fulfilled in a specified amount of time—before they expire.
So when an I/O request enters the queue, it is assigned some
time (in milliseconds), within which it has to be fulfilled before
the time expires, regardless of its targeted block device. The
same applies for the write requests. It will also specify how
the maximum number of read requests will be fulfilled before
switching to a write request.

In order to switch to this scheduler, use the following
command:

# echo deadline > /sys/block/sda/queue/scheduler

To make it permanent, add elevator=deadline in the kernel
line of /boot/grub/grub.conf.

And here are its tunables (located under the same /sys/
block/sda/queue/iosched/ directory):







read_expire – Here, when a read request first enters the
I/O scheduler, it is assigned a deadline that is the current
time plus the read_expire value, in milliseconds. And,
like before, I can change the default value for read_expire
from 500 ms to 444 ms:
# cat /sys/block/sda/queue/iosched/read_expire

500

# echo 444 > /sys/block/sda/queue/iosched/read_expire

# cat /sys/block/sda/queue/iosched/antic_expire

444

write_expire – As you might have already guessed, its
function is the same as read_expire, but it is for writes. The
time is again in milliseconds.
# cat /sys/block/sda/queue/iosched/write_expire

5000

# echo 4000 > /sys/block/sda/queue/iosched/read_expire

# cat /sys/block/sda/queue/iosched/antic_expire

4000

front_merges – Normally, I/O requests are merged at the
bottom of the request queue. This Boolean value controls
whether an attempt should be made to merge the request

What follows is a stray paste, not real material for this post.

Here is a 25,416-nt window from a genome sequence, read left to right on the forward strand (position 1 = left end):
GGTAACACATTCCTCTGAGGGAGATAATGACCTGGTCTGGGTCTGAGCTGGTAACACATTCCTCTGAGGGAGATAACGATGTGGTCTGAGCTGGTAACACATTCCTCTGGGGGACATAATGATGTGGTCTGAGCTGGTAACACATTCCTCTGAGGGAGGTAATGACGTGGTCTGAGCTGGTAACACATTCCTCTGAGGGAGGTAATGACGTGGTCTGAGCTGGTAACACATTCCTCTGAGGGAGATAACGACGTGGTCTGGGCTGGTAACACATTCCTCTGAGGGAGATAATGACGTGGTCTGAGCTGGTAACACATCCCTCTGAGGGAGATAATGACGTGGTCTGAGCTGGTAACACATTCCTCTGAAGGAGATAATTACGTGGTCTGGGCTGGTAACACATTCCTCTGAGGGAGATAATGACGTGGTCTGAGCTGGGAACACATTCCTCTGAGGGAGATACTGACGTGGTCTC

to the top of the request queue. A value of 0 indicates that
the front merges are disabled.
# cat /sys/block/sda/queue/iosched/front_merges

1

The Completely Fair Queue scheduler (CFQ)
The CFQ scheduler works in a pure, democratic way. It
equally divides all the available bandwidth between all the
I/O requests. CFQ uses 64 internal queues to maintain and
keep I/O requests. It fills internal queues in a round-robin
manner and pulls the I/O requests from these 64 internal
queues and places them into a dispatch queue, where they
are catered to. Internally, CFQ also changes the order of I/O
requests to minimise the head movement.

Most Linux distros come with CFQ as the default I/O
scheduler. If not, make it the default as follows:

# echo cfq > /sys/block/sda/queue/scheduler

Append elevator=cfq to the kernel line of /boot/grub/grub.
conf to make the change permanent.

As for the tunables, they are:
quantum – This is the total number of requests to be moved
from internal queues to the dispatch queue in each cycle.
# cat /sys/block/sda/queue/iosched/quantum

4

# echo 8 > /sys/block/sda/queue/iosched/read_expire

# cat /sys/block/sda/queue/iosched/antic_expire

8

Here I just changed the number of requests to 8 from the
default value of 4. Feel free to use /etc/rc.local to make the
changes permanent.

queued – This is the maximum number of requests allowed
per internal queue. You can view and change the current value
using the cat and echo commands, respectively, as above.











58 | OCTOBER 2009 | LINUX FOR YOU | www.LinuxForU.com

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____________________________________________________________________________________________________________ How To | Admin

Page 115